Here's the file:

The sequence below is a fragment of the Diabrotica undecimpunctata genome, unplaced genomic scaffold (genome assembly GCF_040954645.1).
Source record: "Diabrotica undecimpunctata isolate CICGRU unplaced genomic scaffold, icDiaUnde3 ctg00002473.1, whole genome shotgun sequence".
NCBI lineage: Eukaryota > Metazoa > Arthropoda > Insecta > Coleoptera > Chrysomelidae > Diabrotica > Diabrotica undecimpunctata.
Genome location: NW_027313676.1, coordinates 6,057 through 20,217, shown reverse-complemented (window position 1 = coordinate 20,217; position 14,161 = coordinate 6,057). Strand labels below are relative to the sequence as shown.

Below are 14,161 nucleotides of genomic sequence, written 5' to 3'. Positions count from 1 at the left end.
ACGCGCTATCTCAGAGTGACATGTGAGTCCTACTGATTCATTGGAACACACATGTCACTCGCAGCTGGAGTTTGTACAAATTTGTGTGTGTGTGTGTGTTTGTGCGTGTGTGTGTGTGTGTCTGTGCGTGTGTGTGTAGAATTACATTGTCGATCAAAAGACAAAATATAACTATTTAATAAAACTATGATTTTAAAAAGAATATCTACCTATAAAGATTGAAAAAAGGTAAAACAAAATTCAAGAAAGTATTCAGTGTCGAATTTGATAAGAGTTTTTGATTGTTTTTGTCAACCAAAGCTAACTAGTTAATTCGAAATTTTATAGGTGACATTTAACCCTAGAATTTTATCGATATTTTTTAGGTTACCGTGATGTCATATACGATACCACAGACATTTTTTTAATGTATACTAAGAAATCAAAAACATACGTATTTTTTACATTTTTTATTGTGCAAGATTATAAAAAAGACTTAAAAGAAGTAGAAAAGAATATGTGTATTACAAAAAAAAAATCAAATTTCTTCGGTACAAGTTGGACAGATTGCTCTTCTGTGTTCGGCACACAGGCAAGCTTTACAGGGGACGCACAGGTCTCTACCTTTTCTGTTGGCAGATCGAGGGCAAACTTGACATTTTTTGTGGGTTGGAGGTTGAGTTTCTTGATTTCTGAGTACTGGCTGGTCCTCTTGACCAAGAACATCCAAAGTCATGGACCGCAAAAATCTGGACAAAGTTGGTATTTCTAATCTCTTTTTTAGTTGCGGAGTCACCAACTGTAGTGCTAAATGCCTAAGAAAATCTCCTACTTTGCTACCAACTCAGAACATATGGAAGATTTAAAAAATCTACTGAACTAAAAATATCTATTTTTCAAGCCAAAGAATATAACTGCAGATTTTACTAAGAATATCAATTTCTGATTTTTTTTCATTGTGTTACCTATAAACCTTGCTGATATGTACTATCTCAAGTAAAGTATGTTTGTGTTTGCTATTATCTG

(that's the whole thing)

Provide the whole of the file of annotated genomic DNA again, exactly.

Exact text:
The sequence below is a fragment of the Diabrotica undecimpunctata genome, unplaced genomic scaffold (genome assembly GCF_040954645.1).
Source record: "Diabrotica undecimpunctata isolate CICGRU unplaced genomic scaffold, icDiaUnde3 ctg00002473.1, whole genome shotgun sequence".
NCBI lineage: Eukaryota > Metazoa > Arthropoda > Insecta > Coleoptera > Chrysomelidae > Diabrotica > Diabrotica undecimpunctata.
Genome location: NW_027313676.1, coordinates 6,057 through 20,217, shown reverse-complemented (window position 1 = coordinate 20,217; position 14,161 = coordinate 6,057). Strand labels below are relative to the sequence as shown.

Below are 14,161 nucleotides of genomic sequence, written 5' to 3'. Positions count from 1 at the left end.
ACGCGCTATCTCAGAGTGACATGTGAGTCCTACTGATTCATTGGAACACACATGTCACTCGCAGCTGGAGTTTGTACAAATTTGTGTGTGTGTGTGTGTTTGTGCGTGTGTGTGTGTGTGTCTGTGCGTGTGTGTGTAGAATTACATTGTCGATCAAAAGACAAAATATAACTATTTAATAAAACTATGATTTTAAAAAGAATATCTACCTATAAAGATTGAAAAAAGGTAAAACAAAATTCAAGAAAGTATTCAGTGTCGAATTTGATAAGAGTTTTTGATTGTTTTTGTCAACCAAAGCTAACTAGTTAATTCGAAATTTTATAGGTGACATTTAACCCTAGAATTTTATCGATATTTTTTAGGTTACCGTGATGTCATATACGATACCACAGACATTTTTTTAATGTATACTAAGAAATCAAAAACATACGTATTTTTTACATTTTTTATTGTGCAAGATTATAAAAAAGACTTAAAAGAAGTAGAAAAGAATATGTGTATTACAAAAAAAAAATCAAATTTCTTCGGTACAAGTTGGACAGATTGCTCTTCTGTGTTCGGCACACAGGCAAGCTTTACAGGGGACGCACAGGTCTCTACCTTTTCTGTTGGCAGATCGAGGGCAAACTTGACATTTTTTGTGGGTTGGAGGTTGAGTTTCTTGATTTCTGAGTACTGGCTGGTCCTCTTGACCAAGAACATCCAAAGTCATGGACCGCAAAAATCTGGACAAAGTTGGTATTTCTAATCTCTTTTTTAGTTGCGGAGTCACCAACTGTAGTGCTAAATGCCTAAGAAAATCTCCTACTTTGCTACCAACTCAGAACATATGGAAGATTTAAAAAATCTACTGAACTAAAAATATCTATTTTTCAAGCCAAAGAATATAACTGCAGATTTTACTAAGAATATCAATTTCTGATTTTTTTTCATTGTGTTACCTATAAACCTTGCTGATATGTACTATCTCAAGTAAAGTATGTTTGTGTTTGCTATTATCTG